Walter Panknin (1898 – 1977) and His Family – Part 19

Arrival at the Rheinwiesen Camp

 Soon an army truck pulled up at the house to pick up the prisoners. The order was to move them farther to the west. After all, the war wasn’t over yet.  The prisoners had to be as far away from the battlefield as possible. The Germans had built the concrete superhighways, the so-called Reichsautobahns, to carry troops and supplies under the motto ‘The wheels must roll for victory.’ Now they ironically assisted the enemy in bringing in war materiel even faster while moving the POWs away from the front. Together with thousands of other POWs, their final destination was Bad Kreuznach, a picturesque town west of the River Rhine. But the camp near the city was anything but romantic. Sheer horror seized Papa when he saw a giant empty field surrounded by a high barbed-wire fence. It did not even remotely look like a camp. There were no buildings for shelter against the cold and the rain. Soon it began to dawn on him that the cramped quarters at the confiscated house in Hersfeld were luxury accommodation by comparison to this desolate place without tents or barracks.

Papa Panknin wrote his POW experiences on cigarette paper. The example above is one of the over 60 papers I found among his belongings. Only after scanning and magnifying them I was able to read his notes. How he was able to write on these tiny pieces of paper with a pencil is a mystery.

Like cattle, the guards drove them onto this field of muck and clay. There they left them without any provisions for shelter during the night. Before nightfall, the American camp officers organized the new arrivals into companies and then ordered them to build primitive hovels out of clay. They were somewhat like the sandcastles that tourists would make on the beaches of the Baltic Sea. Fortunately, although the nights were uncomfortably cold in late April and early May, the bright sunshine and fair weather contributed a lot to make life quite pleasant for the POWs. Some were sunning themselves, while others played games to while away the time. It didn’t take Papa, a passionate Skat player, very long to find partners for the most popular card game in Germany.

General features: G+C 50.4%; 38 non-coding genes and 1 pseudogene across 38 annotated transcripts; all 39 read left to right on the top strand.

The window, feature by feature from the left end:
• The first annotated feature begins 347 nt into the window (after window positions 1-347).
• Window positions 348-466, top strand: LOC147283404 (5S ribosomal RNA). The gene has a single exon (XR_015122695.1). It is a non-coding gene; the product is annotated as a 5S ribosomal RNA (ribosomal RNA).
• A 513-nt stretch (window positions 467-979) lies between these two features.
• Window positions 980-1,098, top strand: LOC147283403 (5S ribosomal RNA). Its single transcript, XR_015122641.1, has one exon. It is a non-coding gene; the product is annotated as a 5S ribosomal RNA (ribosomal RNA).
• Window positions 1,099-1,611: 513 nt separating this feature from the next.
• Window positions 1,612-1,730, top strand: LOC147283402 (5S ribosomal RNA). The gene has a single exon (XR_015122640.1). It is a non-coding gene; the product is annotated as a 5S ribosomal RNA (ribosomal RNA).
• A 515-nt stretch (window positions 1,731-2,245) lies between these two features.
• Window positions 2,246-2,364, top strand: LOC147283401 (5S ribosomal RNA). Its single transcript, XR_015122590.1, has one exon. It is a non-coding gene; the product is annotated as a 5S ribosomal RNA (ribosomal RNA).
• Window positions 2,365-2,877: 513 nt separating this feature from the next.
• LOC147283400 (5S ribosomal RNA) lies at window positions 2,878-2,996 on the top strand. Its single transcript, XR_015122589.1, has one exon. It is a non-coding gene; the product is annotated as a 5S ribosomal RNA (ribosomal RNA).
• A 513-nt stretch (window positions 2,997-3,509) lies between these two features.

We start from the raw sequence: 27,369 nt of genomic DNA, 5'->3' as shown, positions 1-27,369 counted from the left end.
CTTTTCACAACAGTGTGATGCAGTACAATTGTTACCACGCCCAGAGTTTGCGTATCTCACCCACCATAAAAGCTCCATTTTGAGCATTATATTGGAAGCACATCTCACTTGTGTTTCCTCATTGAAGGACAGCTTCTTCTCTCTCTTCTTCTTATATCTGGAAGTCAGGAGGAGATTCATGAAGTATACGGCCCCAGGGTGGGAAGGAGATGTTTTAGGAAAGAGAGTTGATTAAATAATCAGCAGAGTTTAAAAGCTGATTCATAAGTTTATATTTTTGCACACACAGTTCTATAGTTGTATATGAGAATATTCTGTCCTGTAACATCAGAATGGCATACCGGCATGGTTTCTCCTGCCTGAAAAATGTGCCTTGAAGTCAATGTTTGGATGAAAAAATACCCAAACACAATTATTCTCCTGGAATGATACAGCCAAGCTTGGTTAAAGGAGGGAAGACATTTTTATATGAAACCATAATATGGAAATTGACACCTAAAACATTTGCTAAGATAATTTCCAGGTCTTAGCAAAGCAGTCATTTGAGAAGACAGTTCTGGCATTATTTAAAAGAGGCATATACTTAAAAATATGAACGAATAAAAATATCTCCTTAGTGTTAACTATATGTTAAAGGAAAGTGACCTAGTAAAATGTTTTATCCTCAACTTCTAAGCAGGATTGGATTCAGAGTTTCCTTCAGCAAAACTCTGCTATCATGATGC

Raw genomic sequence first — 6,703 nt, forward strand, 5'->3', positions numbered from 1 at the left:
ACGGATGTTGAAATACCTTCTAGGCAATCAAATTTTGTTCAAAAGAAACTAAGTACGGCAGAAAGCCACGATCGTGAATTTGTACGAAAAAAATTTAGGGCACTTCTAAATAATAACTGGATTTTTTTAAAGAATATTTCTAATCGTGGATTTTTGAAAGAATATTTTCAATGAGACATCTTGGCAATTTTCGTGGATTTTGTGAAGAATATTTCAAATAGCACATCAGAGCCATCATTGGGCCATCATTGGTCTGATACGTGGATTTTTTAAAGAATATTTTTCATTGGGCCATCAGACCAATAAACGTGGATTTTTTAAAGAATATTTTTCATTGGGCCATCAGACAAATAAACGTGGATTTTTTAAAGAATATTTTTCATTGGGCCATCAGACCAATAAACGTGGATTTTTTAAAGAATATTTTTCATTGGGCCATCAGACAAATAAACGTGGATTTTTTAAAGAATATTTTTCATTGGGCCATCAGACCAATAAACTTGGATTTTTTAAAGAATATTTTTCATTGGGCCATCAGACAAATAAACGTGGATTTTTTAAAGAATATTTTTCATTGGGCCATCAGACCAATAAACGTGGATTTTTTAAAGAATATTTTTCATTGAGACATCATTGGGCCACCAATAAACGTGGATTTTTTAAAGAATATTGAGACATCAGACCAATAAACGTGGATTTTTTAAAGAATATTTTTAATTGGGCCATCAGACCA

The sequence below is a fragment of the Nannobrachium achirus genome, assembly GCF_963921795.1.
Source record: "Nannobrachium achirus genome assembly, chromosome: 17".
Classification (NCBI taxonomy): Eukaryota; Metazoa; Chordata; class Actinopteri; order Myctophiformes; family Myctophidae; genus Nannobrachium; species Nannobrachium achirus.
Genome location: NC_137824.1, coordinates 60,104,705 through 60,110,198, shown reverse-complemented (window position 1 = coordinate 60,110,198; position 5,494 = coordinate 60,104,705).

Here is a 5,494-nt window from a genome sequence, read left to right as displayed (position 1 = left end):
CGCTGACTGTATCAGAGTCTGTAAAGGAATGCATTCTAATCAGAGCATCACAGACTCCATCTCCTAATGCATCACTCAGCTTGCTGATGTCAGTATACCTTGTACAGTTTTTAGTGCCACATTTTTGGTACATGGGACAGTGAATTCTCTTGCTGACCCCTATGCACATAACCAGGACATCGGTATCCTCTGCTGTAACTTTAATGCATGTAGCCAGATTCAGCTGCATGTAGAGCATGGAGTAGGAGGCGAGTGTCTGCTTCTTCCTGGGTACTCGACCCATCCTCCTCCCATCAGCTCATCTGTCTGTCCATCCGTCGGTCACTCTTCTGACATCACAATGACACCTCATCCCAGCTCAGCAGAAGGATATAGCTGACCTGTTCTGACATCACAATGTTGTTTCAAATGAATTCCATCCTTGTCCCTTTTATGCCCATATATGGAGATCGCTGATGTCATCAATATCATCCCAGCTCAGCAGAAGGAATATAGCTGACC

1. Pure Glory · 30 Days Ago

    Papa Panknin survived and made the best of his situation and must have had someone in past generations or currently praying for him.. Recording his thoughts on cigarette papers with pencil that you were able to read years later with modern technology is amazing. So much better to be in the open with sunshine than in filthy barracks and torture.

    Liked by 1 person

  2. Stella, oh, Stella · 30 Days Ago

    I could imagine that some died of pneumonia during that time.
    Writing the papers gave him a purpose, and those little notes are part of the history of the second world war.

    Liked by 1 person

    • Peter Klopp · 30 Days Ago

      Many died in these POW camps ill equipped to take of over a million German soldiers at the end WW2.


  3. Walter Panknin (1898 – 1977) and His Family – Part 19

    On Thursday, August 26, 2021, The Peter and Gertrud Klopp Family Project wrote:

    > Peter Klopp posted: ” Arrival at the Rheinwiesen Camp Soon an army truck > pulled up at the house to pick up the prisoners. The order was to move them > farther to the west. After all, the war wasn’t over yet. The prisoners had > to be as far away from the battlefiel” >


  4. Amy · 30 Days Ago

    I hope he found some comfort there.


  5. Ann Coleman · 26 Days Ago

    It’s amazing what people can do to make the best of very bad circumstances.


  6. Steve Schwartzman · 25 Days Ago

    Wow, a cigarette-paper diary seems unique. It reminds me of how the young Brontë sisters created tiny books:

    Liked by 1 person

    • Peter Klopp · 25 Days Ago

      Thanks for the link! I wonder what Opa’s war notes would be worth if my father-in-law had been an illustrious novel writer.


  7. Ankur Mithal · 14 Days Ago

    I read somewhere that humans are extremely adaptable. If per capita GDP of a nation has increased 9 times in the last 100 years, that becomes a given and they try to figure out how to increase it 18 times in the next hundred. If it reduces 9 times then that becomes the starting point. It is not an excuse or explanation for inhuman conditions. I am sure I wouldn’t want to trade places with him.

    Liked by 1 person

    • Peter Klopp · 12 Days Ago

      We are lucky not to face the same kind of ordeal that the POWs endured at the end of WW2.

      Liked by 1 person

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